Day Four

Trip Start Aug 05, 2013
1
5
22
Trip End Aug 25, 2013


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Flag of United States  , Montana
Thursday, August 8, 2013

Woke before 6 and headed for the transit center

Was the 2nd person there so I was assured a seat on first bus that goes directly to Logan

As we drove toward Logan Pass you good see that it was socked in--in a cloud--looked dramatic; it was so fogged in that the lady behind me asked if there was a visitor center at Logan Pass as we were leaving the shuttle, which was within 100' of the parking lot, but not visible when we first arrived.
Logan Pass is at the Continental Divide
Filled my water containers and headed out on the High-line Trail. It was immediately spectacular, but first there was info and a warning.
It was springtime at Logan Pass as the snow was still melting
Spring in August wildflowers continued:
Words cannot adequately describe the Highline Trail. On most trails you hike for a long ways to get to a stunning view. Starting at Logan Pass the Highline Trail is a constant stunning view. The view was made even more impressive because of the clouds coming over the pass providing an ever changing and stunning picture.
At the start of the trail the trail traverses a ledge on what is called the Garden Wall:

GARDEN WALL — This long, knife-edged ridge, forming that section of the Continental Divide between Logan and Swiftcurrent Passes, was so named by one of George Bird Grinnell's parties which was camped at Grinnell Lake in the late 1890's. One evening, around a campfire, they were singing the currently popular song, "Over the Garden Wall," when one of the party remarked, "There is one wall we cannot get over," and the name was immediately applied to the ridge.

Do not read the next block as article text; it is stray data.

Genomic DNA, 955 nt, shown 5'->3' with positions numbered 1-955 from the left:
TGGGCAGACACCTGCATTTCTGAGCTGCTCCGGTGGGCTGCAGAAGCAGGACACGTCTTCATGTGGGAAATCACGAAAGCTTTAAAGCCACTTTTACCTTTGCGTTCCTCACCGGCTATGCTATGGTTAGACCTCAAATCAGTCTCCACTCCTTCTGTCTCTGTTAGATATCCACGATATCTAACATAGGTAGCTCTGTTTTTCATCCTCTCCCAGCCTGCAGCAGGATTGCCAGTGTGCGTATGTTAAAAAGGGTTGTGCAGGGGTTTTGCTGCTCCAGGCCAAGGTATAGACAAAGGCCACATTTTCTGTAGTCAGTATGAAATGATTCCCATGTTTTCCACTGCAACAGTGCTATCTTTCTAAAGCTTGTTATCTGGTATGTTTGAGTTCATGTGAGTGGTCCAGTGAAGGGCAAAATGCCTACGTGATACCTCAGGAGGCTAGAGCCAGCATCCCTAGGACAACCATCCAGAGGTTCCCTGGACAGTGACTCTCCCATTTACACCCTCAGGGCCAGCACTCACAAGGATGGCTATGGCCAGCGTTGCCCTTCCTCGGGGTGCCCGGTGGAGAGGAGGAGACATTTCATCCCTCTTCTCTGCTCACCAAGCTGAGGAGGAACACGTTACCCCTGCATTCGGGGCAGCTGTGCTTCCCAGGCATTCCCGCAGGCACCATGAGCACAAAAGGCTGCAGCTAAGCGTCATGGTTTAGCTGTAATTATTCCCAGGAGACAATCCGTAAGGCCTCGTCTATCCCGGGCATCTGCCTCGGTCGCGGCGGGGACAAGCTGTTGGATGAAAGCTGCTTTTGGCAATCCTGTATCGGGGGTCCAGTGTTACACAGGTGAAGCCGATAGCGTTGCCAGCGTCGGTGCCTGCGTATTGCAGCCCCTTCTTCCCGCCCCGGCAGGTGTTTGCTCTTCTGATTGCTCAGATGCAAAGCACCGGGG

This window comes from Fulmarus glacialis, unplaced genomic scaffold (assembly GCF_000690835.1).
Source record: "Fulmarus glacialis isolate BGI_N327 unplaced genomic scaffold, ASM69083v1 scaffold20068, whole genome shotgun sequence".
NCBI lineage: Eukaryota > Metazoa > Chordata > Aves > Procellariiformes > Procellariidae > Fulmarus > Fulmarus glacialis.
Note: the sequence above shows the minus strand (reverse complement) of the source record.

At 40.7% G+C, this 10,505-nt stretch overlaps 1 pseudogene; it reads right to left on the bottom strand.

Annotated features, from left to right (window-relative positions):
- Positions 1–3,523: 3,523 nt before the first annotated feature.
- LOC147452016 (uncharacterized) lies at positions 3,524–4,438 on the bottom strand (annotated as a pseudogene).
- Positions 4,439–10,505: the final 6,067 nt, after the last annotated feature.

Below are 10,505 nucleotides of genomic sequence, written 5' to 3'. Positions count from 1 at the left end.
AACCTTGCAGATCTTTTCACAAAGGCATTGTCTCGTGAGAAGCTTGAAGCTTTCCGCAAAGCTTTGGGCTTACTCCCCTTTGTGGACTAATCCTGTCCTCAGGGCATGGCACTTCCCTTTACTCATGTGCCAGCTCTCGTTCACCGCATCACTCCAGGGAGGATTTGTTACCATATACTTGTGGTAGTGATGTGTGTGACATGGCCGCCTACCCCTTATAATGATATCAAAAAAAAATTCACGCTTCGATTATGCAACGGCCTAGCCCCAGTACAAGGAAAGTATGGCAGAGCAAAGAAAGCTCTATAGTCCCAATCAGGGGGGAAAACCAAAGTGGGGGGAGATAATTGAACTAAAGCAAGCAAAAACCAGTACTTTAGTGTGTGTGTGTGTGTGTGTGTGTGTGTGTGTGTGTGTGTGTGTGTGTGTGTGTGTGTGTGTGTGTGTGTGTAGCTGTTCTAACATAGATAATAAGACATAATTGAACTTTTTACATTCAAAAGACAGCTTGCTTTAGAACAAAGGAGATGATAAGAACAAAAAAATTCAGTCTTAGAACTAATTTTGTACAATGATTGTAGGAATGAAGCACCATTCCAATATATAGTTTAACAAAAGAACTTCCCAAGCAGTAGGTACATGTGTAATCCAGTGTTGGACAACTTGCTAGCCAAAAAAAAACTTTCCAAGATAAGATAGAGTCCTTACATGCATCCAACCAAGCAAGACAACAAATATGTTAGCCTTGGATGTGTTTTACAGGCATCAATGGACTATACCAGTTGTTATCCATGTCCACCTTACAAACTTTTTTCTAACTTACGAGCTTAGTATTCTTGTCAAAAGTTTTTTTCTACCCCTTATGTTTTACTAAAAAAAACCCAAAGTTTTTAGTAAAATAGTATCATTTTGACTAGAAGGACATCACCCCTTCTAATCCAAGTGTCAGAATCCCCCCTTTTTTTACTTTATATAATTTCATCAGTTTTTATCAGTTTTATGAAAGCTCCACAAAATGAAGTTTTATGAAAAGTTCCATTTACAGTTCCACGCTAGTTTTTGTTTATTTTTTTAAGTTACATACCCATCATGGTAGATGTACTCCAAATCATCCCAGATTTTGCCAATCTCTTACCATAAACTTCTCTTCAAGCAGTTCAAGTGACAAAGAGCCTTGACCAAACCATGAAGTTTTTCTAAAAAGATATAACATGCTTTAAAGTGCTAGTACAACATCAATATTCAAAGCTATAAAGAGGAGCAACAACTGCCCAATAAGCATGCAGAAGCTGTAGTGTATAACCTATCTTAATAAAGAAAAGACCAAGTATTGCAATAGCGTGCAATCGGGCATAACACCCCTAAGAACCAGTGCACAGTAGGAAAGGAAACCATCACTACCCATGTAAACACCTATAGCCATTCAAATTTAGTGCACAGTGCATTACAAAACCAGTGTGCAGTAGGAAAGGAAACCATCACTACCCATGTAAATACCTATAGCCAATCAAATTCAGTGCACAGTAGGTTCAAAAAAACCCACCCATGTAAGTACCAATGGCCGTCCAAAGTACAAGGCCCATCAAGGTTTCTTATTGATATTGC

The ledge is somewhat narrow but there is a cable covered with garden hose that you can hang on to
The Highline Trail would begin with a 7.6 hike to Granite Park Chalet. At the beginning I was in good shape, but as time wore on, Doug wore out.
See the photos for a few trail views:
I was tired, but happy
Finally I reached Granite Park Chalet, a National Historic Landmark
This was my lunch stop. What views. And I even got cell reception so I got to talk with Jerryn in this beautiful spot!
As I sat and ate lunch I watched the clouds come over the mountains:
Now the really hard work began as I had to descend 4 miles straight down.
My age certainly was showing as I made my slow descent. It took me two hours to come down but it was an interesting hike through a burned out area from 2003
Fire brings rejuvenation in the forest and in life
I made it finally to the takeout at the Loop and then back to camp for dinner: freeze dried chicken and mashed potatoes. It was good, but I have to admit probably anything would have tasted good at that point.
I had new camping neighbors and they had stories to tell of seeing a mammoth grizzly bear at the end of the Highline Trail at Logan Pass where I had hiked earlier that day
To bed for a good night's sleep!
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